As October draws to its close,the North Shore reveals its true colors. Yes, the reds and oranges were beautiful, but the patchy golds and bare browns seem to lend themselves perfectly to the haunted feel of the season. Jack O’ Lanterns pop up in windows, witches huddle in the corners of yards, and fun-size candy bars appear on every store shelf…only to disappear seconds later!
Halloween has long been my favorite holiday. Sure, Christmas has presents, but Halloween has tales of ghosts. When this time of year rolls around, it seems like people lose that chip on their shoulder; they want to be scared. They want to believe in the supernatural, even for just a few weeks.
I’m a superfan of the paranormal (shocker) and the North Shore is perfect place to tap into Minnesota’s spooky pipeline. Think about it: you have the Glensheen Mansion in Duluth–mansions are always haunted, right?–then miles and miles of small towns and old ports, downtown Lutsen which just screams pioneer days, and then Grand Marais, a quaint li’l town with decades of history literally carved into the rocks in the harbor. Pick a house in Grand Marais. Chances are it’s over a hundred years old. Some of them have to be haunted, right? I mean, that’s just simple mathematics.
Okay, okay, maybe I’m taking the ghost thing a little too seriously, but it’s in my nature. About this time of year 8 years ago, my buddy, Kell, and I decided we were going to clear up the rumors regarding a haunted building on our college campus. As a writer and photographer for the university newspaper, we owed it to the student body to get to the bottom of this mystery. So we got special permission to stay over in the supposedly haunted Riverview Hall.
Let’s just say we got results. Big time. And ever since then I can’t help but root out ghost stories in every town–nay, every house–I visit.
So I had to wonder: just what is this area hiding, ghost-wise?
If you do a simple Google search for hauntings in the area, you get next to nothing. You might stumble on the clearly very credible Ghostsofamerica.com. The few stories shared there seem to point to the Maple Hill Cemetery as Grand Marais’ spook central. Believe it or not, I don’t make a habit of snooping around graveyards, but admittedly, I’ve done more than one double take as I come over the hill into town at the end of a late shift, thinking I see a flash of light or hazy glow.
But when it comes to ghost stories, website fodder is kid stuff. If you want to know where the ghosts are hiding, you gotta shake up the locals.
So I shook.
The first thing I noticed was nobody had a spooky story that happened to them, but redirected me to a friend or acquaintance. Odd.
Come on, guys, it’s Halloween, I thought. Live a little.
I kept digging. Something spooky had to have happened to somebody in this town, right?! Otherwise about a billion horror movies set in remote locations have been lying to me.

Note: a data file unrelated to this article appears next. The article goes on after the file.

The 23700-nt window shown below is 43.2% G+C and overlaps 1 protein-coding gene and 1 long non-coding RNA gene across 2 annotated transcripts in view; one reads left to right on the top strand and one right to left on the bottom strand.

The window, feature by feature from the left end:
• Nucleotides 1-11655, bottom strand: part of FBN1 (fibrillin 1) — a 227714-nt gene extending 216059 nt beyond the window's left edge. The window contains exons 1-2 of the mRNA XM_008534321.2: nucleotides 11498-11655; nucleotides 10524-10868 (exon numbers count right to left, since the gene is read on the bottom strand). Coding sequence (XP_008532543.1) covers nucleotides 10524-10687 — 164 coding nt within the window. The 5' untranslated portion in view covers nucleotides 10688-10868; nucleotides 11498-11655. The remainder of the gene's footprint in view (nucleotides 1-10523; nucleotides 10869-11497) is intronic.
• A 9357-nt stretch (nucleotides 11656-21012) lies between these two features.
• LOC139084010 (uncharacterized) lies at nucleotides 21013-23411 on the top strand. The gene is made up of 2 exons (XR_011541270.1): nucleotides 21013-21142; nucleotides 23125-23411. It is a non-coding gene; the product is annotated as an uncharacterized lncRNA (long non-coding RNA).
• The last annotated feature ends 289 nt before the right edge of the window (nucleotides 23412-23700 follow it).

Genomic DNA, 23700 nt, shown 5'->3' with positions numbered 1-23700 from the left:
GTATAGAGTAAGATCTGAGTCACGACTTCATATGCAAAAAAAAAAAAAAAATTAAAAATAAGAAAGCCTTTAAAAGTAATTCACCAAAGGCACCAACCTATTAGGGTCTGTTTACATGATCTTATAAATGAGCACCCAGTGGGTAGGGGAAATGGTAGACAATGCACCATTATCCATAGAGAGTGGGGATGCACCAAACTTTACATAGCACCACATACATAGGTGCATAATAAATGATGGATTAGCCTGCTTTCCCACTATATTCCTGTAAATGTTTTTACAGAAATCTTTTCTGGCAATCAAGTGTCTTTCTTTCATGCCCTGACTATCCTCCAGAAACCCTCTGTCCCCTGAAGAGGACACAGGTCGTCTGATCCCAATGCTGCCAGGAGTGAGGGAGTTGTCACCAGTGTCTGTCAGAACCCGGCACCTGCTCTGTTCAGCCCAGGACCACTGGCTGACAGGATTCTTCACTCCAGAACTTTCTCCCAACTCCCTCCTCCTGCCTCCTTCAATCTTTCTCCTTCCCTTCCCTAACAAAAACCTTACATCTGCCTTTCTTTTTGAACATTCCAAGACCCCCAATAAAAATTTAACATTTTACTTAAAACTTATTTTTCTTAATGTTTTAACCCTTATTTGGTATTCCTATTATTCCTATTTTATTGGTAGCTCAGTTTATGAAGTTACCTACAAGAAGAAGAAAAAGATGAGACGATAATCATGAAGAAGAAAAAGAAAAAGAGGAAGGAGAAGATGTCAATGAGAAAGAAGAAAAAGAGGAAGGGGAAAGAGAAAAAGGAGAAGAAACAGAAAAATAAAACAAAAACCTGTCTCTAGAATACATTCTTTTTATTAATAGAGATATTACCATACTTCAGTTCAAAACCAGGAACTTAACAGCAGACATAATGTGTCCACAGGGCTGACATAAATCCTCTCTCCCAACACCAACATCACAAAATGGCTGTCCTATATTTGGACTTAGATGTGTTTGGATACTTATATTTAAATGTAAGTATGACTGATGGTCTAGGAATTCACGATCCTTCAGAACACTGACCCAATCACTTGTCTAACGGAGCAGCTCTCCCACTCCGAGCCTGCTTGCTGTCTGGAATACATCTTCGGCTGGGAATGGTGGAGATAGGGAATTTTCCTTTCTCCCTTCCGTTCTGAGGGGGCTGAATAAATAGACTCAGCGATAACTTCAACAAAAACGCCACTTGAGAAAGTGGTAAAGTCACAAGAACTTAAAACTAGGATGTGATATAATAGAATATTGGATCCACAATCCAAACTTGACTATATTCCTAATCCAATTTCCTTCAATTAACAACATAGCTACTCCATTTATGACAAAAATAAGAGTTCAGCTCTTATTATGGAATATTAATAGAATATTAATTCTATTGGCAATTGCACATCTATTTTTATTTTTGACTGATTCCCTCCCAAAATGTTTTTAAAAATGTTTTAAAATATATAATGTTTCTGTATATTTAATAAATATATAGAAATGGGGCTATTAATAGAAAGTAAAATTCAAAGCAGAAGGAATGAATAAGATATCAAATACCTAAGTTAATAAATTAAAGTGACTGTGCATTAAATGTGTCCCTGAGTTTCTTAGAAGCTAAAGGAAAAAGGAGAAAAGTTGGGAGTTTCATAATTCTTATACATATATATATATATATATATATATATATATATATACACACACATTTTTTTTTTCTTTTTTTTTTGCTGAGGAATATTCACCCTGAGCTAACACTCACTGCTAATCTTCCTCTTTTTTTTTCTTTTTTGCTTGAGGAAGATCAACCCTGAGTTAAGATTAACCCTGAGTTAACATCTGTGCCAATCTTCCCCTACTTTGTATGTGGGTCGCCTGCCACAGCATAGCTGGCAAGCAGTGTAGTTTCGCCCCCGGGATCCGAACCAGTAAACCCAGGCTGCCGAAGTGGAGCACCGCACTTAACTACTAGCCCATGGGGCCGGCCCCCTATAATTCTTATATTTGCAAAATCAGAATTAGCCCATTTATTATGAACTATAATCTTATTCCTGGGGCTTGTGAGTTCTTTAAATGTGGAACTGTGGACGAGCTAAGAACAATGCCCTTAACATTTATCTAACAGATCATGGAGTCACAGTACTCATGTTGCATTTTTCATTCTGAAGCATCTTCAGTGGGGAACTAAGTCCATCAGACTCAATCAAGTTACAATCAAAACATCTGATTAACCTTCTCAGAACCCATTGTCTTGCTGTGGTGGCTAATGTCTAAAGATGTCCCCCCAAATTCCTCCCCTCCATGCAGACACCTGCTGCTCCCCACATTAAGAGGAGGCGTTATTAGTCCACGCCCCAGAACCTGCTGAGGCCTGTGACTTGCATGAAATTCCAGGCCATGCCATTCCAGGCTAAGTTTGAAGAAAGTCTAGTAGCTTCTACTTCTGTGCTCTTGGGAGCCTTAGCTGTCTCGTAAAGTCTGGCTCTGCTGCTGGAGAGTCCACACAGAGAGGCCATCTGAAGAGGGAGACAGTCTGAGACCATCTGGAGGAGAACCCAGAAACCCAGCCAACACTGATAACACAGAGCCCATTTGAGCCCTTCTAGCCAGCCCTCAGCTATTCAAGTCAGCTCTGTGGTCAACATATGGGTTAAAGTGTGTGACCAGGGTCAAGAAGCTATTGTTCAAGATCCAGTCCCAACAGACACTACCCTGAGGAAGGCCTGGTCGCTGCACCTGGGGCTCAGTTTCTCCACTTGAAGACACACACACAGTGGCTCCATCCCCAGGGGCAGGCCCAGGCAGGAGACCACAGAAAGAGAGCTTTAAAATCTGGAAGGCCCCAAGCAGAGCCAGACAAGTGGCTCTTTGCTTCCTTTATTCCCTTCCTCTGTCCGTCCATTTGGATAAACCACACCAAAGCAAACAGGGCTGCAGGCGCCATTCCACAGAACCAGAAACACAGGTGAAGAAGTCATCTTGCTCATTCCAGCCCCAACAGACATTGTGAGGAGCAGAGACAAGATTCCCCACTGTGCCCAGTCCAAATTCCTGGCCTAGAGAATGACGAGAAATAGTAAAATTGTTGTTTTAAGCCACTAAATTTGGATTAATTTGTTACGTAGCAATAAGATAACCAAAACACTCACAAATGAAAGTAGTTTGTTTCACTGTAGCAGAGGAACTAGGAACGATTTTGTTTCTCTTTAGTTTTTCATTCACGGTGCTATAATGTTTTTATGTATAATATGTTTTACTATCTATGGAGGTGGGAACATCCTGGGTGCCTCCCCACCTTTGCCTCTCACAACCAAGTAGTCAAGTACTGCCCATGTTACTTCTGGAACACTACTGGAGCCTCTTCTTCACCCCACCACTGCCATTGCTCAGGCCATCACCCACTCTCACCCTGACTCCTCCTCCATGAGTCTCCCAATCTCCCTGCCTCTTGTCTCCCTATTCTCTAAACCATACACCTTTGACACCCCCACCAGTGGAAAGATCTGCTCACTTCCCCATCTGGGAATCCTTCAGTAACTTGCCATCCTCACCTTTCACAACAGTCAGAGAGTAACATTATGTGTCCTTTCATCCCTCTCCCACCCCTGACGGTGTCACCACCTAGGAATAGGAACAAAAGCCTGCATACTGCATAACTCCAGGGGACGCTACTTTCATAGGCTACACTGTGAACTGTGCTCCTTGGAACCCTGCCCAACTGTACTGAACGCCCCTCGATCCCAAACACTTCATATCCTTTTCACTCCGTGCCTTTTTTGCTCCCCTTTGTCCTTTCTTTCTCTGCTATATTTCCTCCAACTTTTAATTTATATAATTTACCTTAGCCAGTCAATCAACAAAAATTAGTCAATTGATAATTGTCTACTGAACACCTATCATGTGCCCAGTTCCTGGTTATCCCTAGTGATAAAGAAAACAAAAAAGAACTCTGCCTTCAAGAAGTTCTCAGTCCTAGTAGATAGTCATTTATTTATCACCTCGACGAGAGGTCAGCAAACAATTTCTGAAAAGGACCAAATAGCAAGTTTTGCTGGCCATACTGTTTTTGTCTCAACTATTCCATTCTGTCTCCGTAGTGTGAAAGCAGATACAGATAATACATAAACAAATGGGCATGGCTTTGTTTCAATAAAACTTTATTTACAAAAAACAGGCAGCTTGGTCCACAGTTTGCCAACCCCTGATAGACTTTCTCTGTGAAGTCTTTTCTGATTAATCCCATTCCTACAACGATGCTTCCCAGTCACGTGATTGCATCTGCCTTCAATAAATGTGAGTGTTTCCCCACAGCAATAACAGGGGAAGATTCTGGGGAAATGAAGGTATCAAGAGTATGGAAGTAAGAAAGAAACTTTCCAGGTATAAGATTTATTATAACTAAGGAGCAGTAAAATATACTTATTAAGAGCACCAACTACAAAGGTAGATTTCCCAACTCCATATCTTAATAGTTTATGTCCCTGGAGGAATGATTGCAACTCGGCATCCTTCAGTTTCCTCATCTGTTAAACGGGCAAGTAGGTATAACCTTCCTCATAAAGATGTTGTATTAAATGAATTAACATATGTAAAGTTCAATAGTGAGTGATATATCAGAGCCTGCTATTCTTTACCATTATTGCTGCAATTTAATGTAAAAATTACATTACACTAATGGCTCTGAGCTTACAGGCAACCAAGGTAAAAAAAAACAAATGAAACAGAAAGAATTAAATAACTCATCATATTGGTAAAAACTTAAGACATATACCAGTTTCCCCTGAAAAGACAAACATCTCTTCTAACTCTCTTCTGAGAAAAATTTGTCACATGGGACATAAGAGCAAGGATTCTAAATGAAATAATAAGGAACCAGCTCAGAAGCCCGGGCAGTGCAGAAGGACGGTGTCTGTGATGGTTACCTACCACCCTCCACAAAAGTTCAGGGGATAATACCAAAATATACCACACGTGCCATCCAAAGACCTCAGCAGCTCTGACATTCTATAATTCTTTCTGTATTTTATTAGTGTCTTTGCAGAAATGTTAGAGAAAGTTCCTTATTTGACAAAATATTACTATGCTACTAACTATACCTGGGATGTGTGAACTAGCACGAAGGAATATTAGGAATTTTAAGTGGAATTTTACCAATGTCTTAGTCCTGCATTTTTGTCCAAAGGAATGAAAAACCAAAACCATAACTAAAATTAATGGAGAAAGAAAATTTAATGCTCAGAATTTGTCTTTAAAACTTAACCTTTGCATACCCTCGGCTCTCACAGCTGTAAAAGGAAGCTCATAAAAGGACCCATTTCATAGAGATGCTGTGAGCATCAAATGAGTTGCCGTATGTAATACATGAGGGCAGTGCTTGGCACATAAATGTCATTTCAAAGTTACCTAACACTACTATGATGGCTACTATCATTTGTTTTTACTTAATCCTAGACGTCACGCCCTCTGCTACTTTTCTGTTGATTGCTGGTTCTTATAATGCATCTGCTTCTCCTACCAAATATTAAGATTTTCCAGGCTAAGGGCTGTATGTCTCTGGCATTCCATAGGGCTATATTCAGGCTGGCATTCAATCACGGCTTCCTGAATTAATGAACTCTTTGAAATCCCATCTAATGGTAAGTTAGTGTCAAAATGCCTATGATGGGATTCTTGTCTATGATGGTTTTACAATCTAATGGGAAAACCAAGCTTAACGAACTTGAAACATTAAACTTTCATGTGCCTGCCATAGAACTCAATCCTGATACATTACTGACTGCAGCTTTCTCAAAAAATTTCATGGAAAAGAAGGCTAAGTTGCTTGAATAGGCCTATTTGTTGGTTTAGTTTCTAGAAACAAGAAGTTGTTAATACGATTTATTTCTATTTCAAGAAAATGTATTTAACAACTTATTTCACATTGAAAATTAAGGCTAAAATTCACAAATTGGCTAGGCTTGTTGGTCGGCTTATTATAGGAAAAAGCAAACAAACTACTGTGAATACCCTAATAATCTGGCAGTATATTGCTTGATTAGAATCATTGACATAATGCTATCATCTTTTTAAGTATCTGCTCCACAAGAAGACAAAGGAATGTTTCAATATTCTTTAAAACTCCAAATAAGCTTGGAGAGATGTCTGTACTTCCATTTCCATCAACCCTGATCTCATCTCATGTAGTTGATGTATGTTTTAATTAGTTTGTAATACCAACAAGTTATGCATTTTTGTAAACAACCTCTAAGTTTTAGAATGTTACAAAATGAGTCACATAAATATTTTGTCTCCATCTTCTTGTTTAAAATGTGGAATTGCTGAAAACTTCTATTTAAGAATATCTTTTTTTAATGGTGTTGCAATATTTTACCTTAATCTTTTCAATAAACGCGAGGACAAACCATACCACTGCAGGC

A fellow coworker told me about the Grand Marais Art Colony, easily one of the oldest institutions in the “Big Marsh.” Once upon a time, this friend of mine experienced a phenomena ranging from the feeling of “not being alone” to wildly spinning clock hands. This was the good stuff. This is what I wanted to hear.
The Art Colony building was once a church, built in 1916. I wouldn’t be surprised at all with a history like that, that it might have a paranormal presence or two. Just the age alone would almost guarantee that.
But what about a building that wasn’t so old?
While discussing the Art Colony incidents, another coworker told me snippets of another story from the area, one far more recent–of course, it didn’t happen to him.
So, I tracked down the source of the new story, a real skeptic that I’ll call “Sam.”
Hey, this ain’t a newspaper, I’ll use all the aliases I want, buddy!
As I sat down with my trusted notepad, Sam made it clear he didn’t really believe in this crap–he just…experienced something.
Yeah, yeah, got it. Get to the ghosts already!
Sam was setting up for the Lutsen Fire Dept’s annual pancake breakfast fundraiser around 6 a.m. The Lutsen Fire Hall was recently expanded–there’s an old section and a new. Once upon a time, it was a very small schoolhouse. Anyway, Sam was getting the coffee ready in the newer section of the hall when he heard something. A commotion, he described it. Coming from the older section of the building.
Sam assumed it was a female volunteer that is usually the first person in every year. He would assume this all the way up until the very end of his experience that morning.
Though Sam thought it strange that this volunteer would be in the old part of the building, it was far from impossible. Blocked by towering firetrucks, he couldn’t actually see who was over there.
Then, a heavy door clicks shut audibly. She must’ve left, Sam figures.
Shortly thereafter, a sound Sam could only describe as ‘a large piece of furniture moving’ erupts from the old section. Surely the volunteer has returned, and apparently doing some heavy rearranging for the event. Finally, Sam investigates the old building.
He finds it empty. The door is open. The light is on. Weird, sure, but possible. Sam instinctively shuts the open door. The second the latch clicks, an impossibly close voice whispers directly into his ear:
When I asked Sam if it was the woman’s voice, he shook his head. Definitely a man’s voice. Deep.
For a moment, everyone in Mogul’s tap room listening to this tale is struck silent. Goose bumps run the length of our arms and eventually we all laugh away the moment, shaking away the shivers.
After that, the proverbial fingers really start to point. Suddenly, everybody has a story. Most of them have to do with another former church-turned-art-studio down the street from my place. So I start digging.
That’s when the stories really start flowing…